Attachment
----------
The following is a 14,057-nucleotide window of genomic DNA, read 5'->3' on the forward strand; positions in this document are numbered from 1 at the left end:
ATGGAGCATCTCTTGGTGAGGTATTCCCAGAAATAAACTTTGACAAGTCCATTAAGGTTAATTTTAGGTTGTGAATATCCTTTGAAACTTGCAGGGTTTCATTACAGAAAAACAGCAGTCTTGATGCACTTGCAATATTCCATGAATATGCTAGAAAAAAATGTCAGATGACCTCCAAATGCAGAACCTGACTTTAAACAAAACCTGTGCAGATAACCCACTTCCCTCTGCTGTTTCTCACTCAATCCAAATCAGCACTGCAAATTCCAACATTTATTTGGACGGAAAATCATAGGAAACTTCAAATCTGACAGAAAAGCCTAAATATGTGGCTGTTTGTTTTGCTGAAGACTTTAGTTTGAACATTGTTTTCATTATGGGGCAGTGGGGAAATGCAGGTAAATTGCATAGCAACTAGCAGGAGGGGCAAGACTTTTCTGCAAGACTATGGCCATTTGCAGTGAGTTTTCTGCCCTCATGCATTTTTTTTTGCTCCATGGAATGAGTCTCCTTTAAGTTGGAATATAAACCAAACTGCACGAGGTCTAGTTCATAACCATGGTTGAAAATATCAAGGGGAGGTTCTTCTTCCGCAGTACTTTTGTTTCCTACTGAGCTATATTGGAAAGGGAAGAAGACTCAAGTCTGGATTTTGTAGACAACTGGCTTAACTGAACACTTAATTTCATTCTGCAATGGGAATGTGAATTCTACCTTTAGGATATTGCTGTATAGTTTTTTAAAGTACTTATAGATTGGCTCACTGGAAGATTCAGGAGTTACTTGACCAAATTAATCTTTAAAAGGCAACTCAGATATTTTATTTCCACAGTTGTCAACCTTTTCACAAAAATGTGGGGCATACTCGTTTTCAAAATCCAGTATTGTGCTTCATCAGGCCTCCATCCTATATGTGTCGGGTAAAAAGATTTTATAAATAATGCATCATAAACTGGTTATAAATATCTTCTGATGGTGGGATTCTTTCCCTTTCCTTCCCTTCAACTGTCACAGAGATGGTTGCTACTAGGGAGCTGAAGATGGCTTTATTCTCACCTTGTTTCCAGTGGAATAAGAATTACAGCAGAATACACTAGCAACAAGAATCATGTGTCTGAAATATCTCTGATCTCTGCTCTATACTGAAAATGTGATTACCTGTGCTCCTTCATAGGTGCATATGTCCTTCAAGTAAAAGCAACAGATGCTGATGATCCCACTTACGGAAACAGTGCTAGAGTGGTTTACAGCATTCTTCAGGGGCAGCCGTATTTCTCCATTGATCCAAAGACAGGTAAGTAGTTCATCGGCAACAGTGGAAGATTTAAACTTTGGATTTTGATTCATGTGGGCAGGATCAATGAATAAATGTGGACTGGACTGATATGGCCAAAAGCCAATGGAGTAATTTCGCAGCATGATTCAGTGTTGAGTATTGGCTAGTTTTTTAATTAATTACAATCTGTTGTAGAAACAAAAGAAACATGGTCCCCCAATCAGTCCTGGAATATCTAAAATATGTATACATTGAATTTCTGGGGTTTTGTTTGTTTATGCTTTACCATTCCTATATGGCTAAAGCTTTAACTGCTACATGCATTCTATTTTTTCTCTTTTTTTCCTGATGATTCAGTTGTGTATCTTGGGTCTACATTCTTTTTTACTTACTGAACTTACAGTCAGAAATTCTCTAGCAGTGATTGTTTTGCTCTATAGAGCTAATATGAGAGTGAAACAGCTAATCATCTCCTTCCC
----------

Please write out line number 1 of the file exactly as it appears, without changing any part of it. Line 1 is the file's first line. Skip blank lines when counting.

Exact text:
The following is a 14,057-nucleotide window of genomic DNA, read 5'->3' on the forward strand; positions in this document are numbered from 1 at the left end: